Exploring Sacred Sites

Google Earth includes a number of important religious and sacred sites that students can explore. Begin by having students explore Uluru (Ayers Rock) in Australia, the Christ the Redeemer statue in Brazil, and Angkor Wat in Cambodia. (Tip: Click the arrow in the top left to go from Street View back to an aerial 3-D view of these features). Based on students’ findings, lead a discussion about sacred sites.

Then have students watch the video series The Conflict Zone to learn about National Geographic Explorer Aziz Abu Sarah’s work to bridge cultural divides in Jerusalem, a city considered a sacred site to members of three major world religions. Have students visit Jerusalem in Google Earth (Tip: Use “Old City Jerusalem” as the search term), and use Street View to identify the various cultures that share this location as a holy site. Extend instruction on this topic with the collection of education resources about Jerusalem.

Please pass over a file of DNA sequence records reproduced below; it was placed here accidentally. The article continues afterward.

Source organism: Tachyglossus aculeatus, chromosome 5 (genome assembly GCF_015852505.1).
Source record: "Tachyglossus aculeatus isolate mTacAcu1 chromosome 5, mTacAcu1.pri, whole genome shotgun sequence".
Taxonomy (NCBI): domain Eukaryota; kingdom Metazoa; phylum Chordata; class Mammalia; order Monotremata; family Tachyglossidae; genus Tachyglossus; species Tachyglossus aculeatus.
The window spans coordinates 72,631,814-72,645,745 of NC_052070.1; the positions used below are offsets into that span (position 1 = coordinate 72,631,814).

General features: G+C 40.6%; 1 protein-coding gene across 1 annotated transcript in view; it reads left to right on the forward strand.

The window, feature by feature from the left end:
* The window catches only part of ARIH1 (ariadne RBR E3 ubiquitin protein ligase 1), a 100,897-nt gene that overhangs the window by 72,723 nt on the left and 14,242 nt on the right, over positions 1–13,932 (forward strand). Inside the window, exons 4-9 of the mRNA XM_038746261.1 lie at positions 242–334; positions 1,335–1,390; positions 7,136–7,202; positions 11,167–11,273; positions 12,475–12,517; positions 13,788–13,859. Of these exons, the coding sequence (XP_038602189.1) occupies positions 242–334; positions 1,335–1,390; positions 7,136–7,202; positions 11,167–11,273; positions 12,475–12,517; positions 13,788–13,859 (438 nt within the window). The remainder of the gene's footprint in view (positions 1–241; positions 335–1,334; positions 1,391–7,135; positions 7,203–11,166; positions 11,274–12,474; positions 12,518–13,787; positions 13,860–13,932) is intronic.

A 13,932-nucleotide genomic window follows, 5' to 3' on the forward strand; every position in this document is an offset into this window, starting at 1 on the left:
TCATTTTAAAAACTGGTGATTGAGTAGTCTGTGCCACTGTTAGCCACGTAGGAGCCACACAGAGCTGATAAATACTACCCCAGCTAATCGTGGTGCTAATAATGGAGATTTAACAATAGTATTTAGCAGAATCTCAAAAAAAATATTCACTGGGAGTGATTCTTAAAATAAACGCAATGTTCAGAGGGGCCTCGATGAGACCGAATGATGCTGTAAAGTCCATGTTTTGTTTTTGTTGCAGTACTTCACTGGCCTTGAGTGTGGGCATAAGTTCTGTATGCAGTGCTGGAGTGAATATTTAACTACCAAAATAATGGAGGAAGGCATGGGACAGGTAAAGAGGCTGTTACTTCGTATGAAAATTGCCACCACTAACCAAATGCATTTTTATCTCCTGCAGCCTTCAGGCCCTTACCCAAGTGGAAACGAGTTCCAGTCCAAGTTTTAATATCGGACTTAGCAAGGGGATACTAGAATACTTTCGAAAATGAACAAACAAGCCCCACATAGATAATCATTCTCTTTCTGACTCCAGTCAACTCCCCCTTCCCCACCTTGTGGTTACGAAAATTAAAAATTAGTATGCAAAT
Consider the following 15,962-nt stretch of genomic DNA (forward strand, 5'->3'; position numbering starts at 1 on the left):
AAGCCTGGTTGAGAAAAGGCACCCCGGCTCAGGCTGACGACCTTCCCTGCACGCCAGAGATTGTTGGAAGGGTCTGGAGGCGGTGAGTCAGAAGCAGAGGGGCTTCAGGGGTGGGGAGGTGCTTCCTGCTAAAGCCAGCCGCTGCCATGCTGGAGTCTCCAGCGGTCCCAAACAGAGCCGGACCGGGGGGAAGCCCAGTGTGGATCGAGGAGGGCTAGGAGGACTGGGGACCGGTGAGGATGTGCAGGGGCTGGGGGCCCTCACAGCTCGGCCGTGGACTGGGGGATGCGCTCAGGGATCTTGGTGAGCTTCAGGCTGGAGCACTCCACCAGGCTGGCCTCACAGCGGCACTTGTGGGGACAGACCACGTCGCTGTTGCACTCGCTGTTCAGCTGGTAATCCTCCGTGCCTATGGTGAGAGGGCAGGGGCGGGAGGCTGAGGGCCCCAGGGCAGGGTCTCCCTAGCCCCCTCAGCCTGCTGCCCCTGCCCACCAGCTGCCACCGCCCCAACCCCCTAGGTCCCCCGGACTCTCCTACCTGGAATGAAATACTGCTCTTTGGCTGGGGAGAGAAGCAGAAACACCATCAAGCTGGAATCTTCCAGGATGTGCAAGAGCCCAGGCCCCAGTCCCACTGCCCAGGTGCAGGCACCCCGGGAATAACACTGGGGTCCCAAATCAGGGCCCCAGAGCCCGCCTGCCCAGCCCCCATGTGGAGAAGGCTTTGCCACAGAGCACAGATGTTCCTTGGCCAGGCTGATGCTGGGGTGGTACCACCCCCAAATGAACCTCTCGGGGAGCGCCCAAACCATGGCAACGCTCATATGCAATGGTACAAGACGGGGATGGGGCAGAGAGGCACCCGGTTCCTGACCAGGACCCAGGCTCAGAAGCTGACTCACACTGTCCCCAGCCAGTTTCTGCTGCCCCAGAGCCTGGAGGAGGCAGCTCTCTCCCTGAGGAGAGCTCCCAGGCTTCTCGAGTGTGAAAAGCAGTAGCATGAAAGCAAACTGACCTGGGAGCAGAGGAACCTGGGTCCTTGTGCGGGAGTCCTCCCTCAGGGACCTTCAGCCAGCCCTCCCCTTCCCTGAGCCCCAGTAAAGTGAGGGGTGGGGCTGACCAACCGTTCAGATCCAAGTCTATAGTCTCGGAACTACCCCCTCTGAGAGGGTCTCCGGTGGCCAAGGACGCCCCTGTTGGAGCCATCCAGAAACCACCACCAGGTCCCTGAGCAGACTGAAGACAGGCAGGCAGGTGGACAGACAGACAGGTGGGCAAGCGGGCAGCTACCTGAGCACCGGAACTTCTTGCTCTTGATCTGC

Media Credits

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Writer
Sean P. O'Connor
Editor
Chandana Jasti, National Geographic Society
Producers
Nancy Chow, National Geographic Society
Jordan Lim, National Geographic Society
special thanks

James Allen, Jessica Bean, Peter Cameron, Joel Charlebois, Charles Dabritz, Merinda Davis, Shiona Drummer, Andrette Duncan, Lise Galuga, Nicholas Gattis, Amanda Hensley, Melissa Hero, Rosalinda Jaimes, Brynn Johnson, Katherine Kauffman, Peg Keiner, Natalia LeMoyne, Joseph (Joe) Levine, Paul McAllister, Emily McAllister, Kelly McCarthy, Alvera McMillan, Michael Middleton, Pradip Misra, Raven Moore, Breanna Myles, Michele Osinski, Judith Painter, Ellie Reitz, Jeff Richardson, Rebekah Rottenberg, Terri Sallee, William (Bill) Scales, Afzal Shaikh, Miroslava Silva-Ordaz, Samantha Sinding, Dana Tatlock, Martha Thornburgh, Jessica Walsh, Brooke Whitlow, Josh Williams, Layne Zimmers.

Last Updated

May 20, 2022